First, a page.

How long does a Cat Take to Adjust to a New Home?
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The cat is not only a creature of habit, but they also still retain much of their wild instinct. This affects many aspects of their lives, especially acclimating to a new home. Whether you are newly adopting a cat or bringing a cat to a new home, you will want to know how long does it take for a cat to adjust to a new home? While AnimalWised will provide general guidelines, it is important to know that every cat is an individual. Adjustment time can vary. To help the cat adjust to a new home, we provide some tips to make it easier.
Variables for cat adjusting to a new home
How long it takes for a cat to get used to a new home depends on the individual. There are several variables which will impact how long it takes for the cat to get used to the new space. This doesn't just mean whether they are moving with a pre-existing family or into a new one. We also need to consider:
- Age: if the cat is a kitten, they will not only be adjusting to a new home, but to the world. Generally, kittens will be able to adapt well to a new home since they are only gaining experience. Older cats will have become used to their territory, so moving to a new one can be disorientating and they may struggle to acclimatize.
- Socialization: if the cat has been poorly socialized, a big disruption such as a move can mean they take time to adjust. However, behavioral problems will need to be addressed above and beyond moving house. Our article on how to socialize kittens and adults cats will help you learn more.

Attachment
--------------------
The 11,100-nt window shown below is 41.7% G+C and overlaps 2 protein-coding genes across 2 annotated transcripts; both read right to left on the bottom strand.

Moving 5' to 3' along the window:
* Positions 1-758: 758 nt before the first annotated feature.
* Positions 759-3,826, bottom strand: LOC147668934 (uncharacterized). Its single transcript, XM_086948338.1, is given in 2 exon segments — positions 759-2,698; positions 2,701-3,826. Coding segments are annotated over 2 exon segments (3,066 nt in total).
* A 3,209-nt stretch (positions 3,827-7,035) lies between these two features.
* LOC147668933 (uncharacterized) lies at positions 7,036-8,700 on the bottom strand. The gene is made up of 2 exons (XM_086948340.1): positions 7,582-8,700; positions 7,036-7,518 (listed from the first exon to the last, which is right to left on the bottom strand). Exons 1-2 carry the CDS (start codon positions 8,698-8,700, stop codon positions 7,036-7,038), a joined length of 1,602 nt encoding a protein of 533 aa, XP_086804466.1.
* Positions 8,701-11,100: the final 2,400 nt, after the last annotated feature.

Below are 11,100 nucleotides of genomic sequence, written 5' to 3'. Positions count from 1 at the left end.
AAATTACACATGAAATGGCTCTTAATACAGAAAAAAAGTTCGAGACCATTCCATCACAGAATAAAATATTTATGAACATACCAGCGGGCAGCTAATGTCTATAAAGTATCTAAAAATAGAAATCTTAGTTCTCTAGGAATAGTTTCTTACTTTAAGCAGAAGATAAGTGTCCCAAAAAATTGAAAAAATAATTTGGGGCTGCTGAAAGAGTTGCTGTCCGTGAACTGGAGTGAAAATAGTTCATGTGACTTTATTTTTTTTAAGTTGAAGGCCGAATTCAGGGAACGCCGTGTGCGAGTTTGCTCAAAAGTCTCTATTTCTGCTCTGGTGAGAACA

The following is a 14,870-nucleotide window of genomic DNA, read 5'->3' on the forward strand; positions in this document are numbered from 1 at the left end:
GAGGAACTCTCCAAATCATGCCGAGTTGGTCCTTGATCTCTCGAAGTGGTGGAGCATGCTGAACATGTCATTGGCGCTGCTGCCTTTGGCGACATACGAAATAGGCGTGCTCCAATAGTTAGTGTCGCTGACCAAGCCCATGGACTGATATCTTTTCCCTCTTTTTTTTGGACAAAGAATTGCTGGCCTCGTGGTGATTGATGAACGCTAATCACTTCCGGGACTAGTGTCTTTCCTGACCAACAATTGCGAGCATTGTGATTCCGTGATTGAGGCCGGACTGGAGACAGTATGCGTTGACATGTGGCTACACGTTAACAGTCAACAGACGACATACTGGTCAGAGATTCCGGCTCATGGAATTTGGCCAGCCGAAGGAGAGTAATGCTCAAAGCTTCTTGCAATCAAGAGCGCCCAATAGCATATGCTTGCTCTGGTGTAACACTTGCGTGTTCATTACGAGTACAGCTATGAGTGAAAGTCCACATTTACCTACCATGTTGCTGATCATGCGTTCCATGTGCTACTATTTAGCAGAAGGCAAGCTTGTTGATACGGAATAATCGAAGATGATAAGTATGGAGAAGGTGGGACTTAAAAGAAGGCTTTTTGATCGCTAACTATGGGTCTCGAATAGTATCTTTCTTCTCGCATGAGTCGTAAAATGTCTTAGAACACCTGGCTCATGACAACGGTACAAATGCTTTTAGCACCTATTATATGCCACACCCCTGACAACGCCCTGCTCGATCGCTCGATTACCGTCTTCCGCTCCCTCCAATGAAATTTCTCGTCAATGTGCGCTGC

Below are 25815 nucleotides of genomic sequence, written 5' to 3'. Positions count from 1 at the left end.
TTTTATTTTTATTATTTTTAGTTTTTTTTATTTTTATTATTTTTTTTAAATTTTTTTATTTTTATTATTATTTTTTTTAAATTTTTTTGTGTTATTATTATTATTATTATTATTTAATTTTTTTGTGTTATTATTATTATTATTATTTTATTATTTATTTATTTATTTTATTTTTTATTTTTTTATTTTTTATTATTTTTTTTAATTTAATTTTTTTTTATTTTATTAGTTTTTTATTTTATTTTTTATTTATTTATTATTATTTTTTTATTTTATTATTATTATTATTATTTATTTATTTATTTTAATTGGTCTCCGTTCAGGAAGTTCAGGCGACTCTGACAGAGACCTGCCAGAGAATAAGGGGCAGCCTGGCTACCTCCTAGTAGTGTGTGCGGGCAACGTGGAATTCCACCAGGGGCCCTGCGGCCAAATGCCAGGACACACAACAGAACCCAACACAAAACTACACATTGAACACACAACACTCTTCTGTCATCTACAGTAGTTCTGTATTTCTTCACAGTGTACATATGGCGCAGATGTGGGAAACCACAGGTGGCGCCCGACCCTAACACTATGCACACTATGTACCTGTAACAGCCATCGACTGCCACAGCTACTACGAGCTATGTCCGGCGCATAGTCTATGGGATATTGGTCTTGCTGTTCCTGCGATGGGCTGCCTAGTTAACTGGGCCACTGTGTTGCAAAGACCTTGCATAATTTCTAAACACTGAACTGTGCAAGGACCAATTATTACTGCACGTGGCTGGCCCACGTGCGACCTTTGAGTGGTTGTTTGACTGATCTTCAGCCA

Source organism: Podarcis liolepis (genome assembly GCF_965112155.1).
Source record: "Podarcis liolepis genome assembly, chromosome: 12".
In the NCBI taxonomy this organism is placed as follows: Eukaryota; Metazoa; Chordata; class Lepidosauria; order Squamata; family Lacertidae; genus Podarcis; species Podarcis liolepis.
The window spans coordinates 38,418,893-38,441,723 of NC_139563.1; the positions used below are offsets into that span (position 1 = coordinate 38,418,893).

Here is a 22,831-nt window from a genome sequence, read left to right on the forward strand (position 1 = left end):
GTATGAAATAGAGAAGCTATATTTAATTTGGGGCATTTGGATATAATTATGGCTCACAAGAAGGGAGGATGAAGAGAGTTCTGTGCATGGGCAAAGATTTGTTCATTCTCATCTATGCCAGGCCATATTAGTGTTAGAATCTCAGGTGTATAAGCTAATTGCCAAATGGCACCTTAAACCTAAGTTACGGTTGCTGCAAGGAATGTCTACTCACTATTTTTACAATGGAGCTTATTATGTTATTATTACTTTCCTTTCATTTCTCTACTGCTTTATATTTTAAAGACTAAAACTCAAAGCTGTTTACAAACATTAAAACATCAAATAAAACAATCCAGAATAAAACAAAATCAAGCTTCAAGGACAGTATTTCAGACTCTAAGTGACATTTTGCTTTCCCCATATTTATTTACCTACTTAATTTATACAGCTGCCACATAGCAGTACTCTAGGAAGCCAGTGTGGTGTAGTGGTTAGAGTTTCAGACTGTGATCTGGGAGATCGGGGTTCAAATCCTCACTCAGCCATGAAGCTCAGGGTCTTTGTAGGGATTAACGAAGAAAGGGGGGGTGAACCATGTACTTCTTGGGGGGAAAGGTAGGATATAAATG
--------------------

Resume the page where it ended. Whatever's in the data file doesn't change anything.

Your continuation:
- Trauma: if the cat has suffered trauma in the past, any big changes can be very disruptive. This means they may take longer to get used to the new place.
- Environment: if you move from a country house to a city apartment, it may take a lot of adjustment. If the cat has previously had access to the outdoors, but is no longer able to go outside, this can make them very unhappy. In general, we advise never to do this. Other factors about the new environment such as noise and amenities can also impact them.
- Family: if there are other pets in the new home or new family, this can take them a while to adjust. Some cats will simply not get along well with others, no longer how long you give them. Most will adapt over time.
In general, for a happy and healthy cat, it should take no longer than a week or a week and a half to get used to a new home. We will need to encourage the cat when adjusting to a new owner or home, but they should feel comfortable easily enough. Some cats, especially those with trauma, make take longer. However, if the cat still has not adjusted after a month, then you may need to call in an expert ethologist to help work out the problem.
Before the cat arrives in the new home
Cats are animals which love routine, so a small change in daily activities affects them. If you've just adopted a kitten, it's normal for them to be suspicious and mistrustful. In addition to not knowing who you are or what your intentions are, they will suddenly find yourself in a strange environment, full of unknown smells and without a single mark of their own scent, which is so important for cats to feel comfortable.
Arriving at home is crucial to getting used to the new environment as quickly as possible. Some cats will feel at ease from the beginning, exploring and taking over quickly, but this is not the most common.
When you adopt a cat it is important that you anticipate their arrival and prepare everything for such an event. To do this, check out our our article on how to welcome a Kitten. Regardless of whether you live in a house or apartment, it's best to use a room in the home for the first contact so that the cat can stay for a while without being disturbed by anyone. Remember to place a litter box of clean sand, water and food containers and what will be their bed from that moment onward in this room. However, the sandbox should be as far away as possible from the feeder and bed, since cats are very neat animals. Let them stay in the room as long as they need, sniffing, scouting or even sulking, when they feel ready they will explore around them, just give them time and respect their rhythm.